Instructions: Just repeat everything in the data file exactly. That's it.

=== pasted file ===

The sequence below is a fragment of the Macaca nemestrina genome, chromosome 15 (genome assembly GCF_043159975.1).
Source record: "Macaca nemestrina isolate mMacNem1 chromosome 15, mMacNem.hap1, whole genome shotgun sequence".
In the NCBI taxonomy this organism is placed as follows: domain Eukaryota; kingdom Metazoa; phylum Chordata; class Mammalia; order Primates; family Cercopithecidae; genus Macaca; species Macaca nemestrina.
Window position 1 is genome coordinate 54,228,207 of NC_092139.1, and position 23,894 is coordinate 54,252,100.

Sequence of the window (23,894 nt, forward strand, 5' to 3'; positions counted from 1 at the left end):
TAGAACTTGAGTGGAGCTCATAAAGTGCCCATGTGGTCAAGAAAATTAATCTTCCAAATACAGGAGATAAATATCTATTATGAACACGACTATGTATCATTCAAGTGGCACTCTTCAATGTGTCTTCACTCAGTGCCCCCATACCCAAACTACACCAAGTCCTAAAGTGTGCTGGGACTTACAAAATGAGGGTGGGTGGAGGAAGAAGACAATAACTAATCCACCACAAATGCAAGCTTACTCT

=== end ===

The sequence below is a fragment of the Macaca nemestrina genome, chromosome 15 (genome assembly GCF_043159975.1).
Source record: "Macaca nemestrina isolate mMacNem1 chromosome 15, mMacNem.hap1, whole genome shotgun sequence".
In the NCBI taxonomy this organism is placed as follows: domain Eukaryota; kingdom Metazoa; phylum Chordata; class Mammalia; order Primates; family Cercopithecidae; genus Macaca; species Macaca nemestrina.
Window position 1 is genome coordinate 54,228,207 of NC_092139.1, and position 23,894 is coordinate 54,252,100.

Sequence of the window (23,894 nt, forward strand, 5' to 3'; positions counted from 1 at the left end):
TAGAACTTGAGTGGAGCTCATAAAGTGCCCATGTGGTCAAGAAAATTAATCTTCCAAATACAGGAGATAAATATCTATTATGAACACGACTATGTATCATTCAAGTGGCACTCTTCAATGTGTCTTCACTCAGTGCCCCCATACCCAAACTACACCAAGTCCTAAAGTGTGCTGGGACTTACAAAATGAGGGTGGGTGGAGGAAGAAGACAATAACTAATCCACCACAAATGCAAGCTTACTCT